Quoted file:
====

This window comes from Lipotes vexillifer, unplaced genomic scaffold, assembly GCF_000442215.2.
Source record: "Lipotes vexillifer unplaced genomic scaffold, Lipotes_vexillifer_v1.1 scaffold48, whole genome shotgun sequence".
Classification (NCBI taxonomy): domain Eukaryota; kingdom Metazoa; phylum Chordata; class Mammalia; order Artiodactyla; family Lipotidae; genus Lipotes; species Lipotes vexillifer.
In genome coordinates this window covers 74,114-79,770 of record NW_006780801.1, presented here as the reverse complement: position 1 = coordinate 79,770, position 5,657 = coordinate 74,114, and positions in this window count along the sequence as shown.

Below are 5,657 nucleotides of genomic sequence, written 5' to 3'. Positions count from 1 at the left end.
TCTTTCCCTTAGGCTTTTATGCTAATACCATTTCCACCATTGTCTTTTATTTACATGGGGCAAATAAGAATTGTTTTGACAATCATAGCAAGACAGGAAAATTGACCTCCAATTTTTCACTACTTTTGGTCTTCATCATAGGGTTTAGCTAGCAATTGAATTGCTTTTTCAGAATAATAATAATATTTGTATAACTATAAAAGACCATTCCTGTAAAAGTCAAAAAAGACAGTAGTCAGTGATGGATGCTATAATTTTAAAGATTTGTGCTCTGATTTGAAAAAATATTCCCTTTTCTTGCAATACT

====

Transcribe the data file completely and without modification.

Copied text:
This window comes from Lipotes vexillifer, unplaced genomic scaffold, assembly GCF_000442215.2.
Source record: "Lipotes vexillifer unplaced genomic scaffold, Lipotes_vexillifer_v1.1 scaffold48, whole genome shotgun sequence".
Classification (NCBI taxonomy): domain Eukaryota; kingdom Metazoa; phylum Chordata; class Mammalia; order Artiodactyla; family Lipotidae; genus Lipotes; species Lipotes vexillifer.
In genome coordinates this window covers 74,114-79,770 of record NW_006780801.1, presented here as the reverse complement: position 1 = coordinate 79,770, position 5,657 = coordinate 74,114, and positions in this window count along the sequence as shown.

Below are 5,657 nucleotides of genomic sequence, written 5' to 3'. Positions count from 1 at the left end.
TCTTTCCCTTAGGCTTTTATGCTAATACCATTTCCACCATTGTCTTTTATTTACATGGGGCAAATAAGAATTGTTTTGACAATCATAGCAAGACAGGAAAATTGACCTCCAATTTTTCACTACTTTTGGTCTTCATCATAGGGTTTAGCTAGCAATTGAATTGCTTTTTCAGAATAATAATAATATTTGTATAACTATAAAAGACCATTCCTGTAAAAGTCAAAAAAGACAGTAGTCAGTGATGGATGCTATAATTTTAAAGATTTGTGCTCTGATTTGAAAAAATATTCCCTTTTCTTGCAATACT